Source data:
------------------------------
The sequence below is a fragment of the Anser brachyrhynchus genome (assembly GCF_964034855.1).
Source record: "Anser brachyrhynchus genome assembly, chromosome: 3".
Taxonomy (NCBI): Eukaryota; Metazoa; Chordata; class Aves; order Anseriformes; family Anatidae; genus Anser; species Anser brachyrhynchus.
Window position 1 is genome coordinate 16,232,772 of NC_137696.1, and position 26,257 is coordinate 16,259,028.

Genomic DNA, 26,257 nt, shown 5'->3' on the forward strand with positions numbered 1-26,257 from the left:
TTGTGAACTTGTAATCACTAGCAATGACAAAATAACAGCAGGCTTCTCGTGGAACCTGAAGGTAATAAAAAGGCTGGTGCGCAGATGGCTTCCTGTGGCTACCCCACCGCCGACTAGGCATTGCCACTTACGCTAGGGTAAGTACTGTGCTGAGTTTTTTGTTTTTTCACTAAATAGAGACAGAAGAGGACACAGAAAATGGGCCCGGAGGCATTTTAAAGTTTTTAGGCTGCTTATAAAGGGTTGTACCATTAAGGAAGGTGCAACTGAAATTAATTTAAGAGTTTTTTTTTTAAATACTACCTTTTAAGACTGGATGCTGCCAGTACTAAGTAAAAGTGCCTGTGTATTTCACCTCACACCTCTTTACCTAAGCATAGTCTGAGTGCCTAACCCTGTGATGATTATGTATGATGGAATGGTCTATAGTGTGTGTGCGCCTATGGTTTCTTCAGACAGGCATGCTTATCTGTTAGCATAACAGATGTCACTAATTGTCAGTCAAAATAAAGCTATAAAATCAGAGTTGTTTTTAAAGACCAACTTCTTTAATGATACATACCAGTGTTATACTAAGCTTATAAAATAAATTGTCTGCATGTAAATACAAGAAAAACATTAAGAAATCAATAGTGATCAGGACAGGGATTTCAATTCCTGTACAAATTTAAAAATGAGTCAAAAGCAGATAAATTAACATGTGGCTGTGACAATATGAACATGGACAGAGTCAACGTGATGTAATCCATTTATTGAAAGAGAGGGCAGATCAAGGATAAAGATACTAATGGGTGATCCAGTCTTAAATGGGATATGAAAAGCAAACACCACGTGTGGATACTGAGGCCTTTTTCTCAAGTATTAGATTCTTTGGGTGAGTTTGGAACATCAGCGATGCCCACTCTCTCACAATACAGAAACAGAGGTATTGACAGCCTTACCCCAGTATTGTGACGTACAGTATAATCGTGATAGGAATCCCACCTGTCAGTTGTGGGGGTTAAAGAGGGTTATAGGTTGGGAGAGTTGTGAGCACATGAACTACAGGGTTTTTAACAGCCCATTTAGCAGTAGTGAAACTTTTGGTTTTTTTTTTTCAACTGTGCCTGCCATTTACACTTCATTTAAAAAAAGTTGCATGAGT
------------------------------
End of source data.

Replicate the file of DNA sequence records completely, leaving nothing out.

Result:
The sequence below is a fragment of the Anser brachyrhynchus genome (assembly GCF_964034855.1).
Source record: "Anser brachyrhynchus genome assembly, chromosome: 3".
Taxonomy (NCBI): Eukaryota; Metazoa; Chordata; class Aves; order Anseriformes; family Anatidae; genus Anser; species Anser brachyrhynchus.
Window position 1 is genome coordinate 16,232,772 of NC_137696.1, and position 26,257 is coordinate 16,259,028.

Genomic DNA, 26,257 nt, shown 5'->3' on the forward strand with positions numbered 1-26,257 from the left:
TTGTGAACTTGTAATCACTAGCAATGACAAAATAACAGCAGGCTTCTCGTGGAACCTGAAGGTAATAAAAAGGCTGGTGCGCAGATGGCTTCCTGTGGCTACCCCACCGCCGACTAGGCATTGCCACTTACGCTAGGGTAAGTACTGTGCTGAGTTTTTTGTTTTTTCACTAAATAGAGACAGAAGAGGACACAGAAAATGGGCCCGGAGGCATTTTAAAGTTTTTAGGCTGCTTATAAAGGGTTGTACCATTAAGGAAGGTGCAACTGAAATTAATTTAAGAGTTTTTTTTTTAAATACTACCTTTTAAGACTGGATGCTGCCAGTACTAAGTAAAAGTGCCTGTGTATTTCACCTCACACCTCTTTACCTAAGCATAGTCTGAGTGCCTAACCCTGTGATGATTATGTATGATGGAATGGTCTATAGTGTGTGTGCGCCTATGGTTTCTTCAGACAGGCATGCTTATCTGTTAGCATAACAGATGTCACTAATTGTCAGTCAAAATAAAGCTATAAAATCAGAGTTGTTTTTAAAGACCAACTTCTTTAATGATACATACCAGTGTTATACTAAGCTTATAAAATAAATTGTCTGCATGTAAATACAAGAAAAACATTAAGAAATCAATAGTGATCAGGACAGGGATTTCAATTCCTGTACAAATTTAAAAATGAGTCAAAAGCAGATAAATTAACATGTGGCTGTGACAATATGAACATGGACAGAGTCAACGTGATGTAATCCATTTATTGAAAGAGAGGGCAGATCAAGGATAAAGATACTAATGGGTGATCCAGTCTTAAATGGGATATGAAAAGCAAACACCACGTGTGGATACTGAGGCCTTTTTCTCAAGTATTAGATTCTTTGGGTGAGTTTGGAACATCAGCGATGCCCACTCTCTCACAATACAGAAACAGAGGTATTGACAGCCTTACCCCAGTATTGTGACGTACAGTATAATCGTGATAGGAATCCCACCTGTCAGTTGTGGGGGTTAAAGAGGGTTATAGGTTGGGAGAGTTGTGAGCACATGAACTACAGGGTTTTTAACAGCCCATTTAGCAGTAGTGAAACTTTTGGTTTTTTTTTTTCAACTGTGCCTGCCATTTACACTTCATTTAAAAAAAGTTGCATGAGT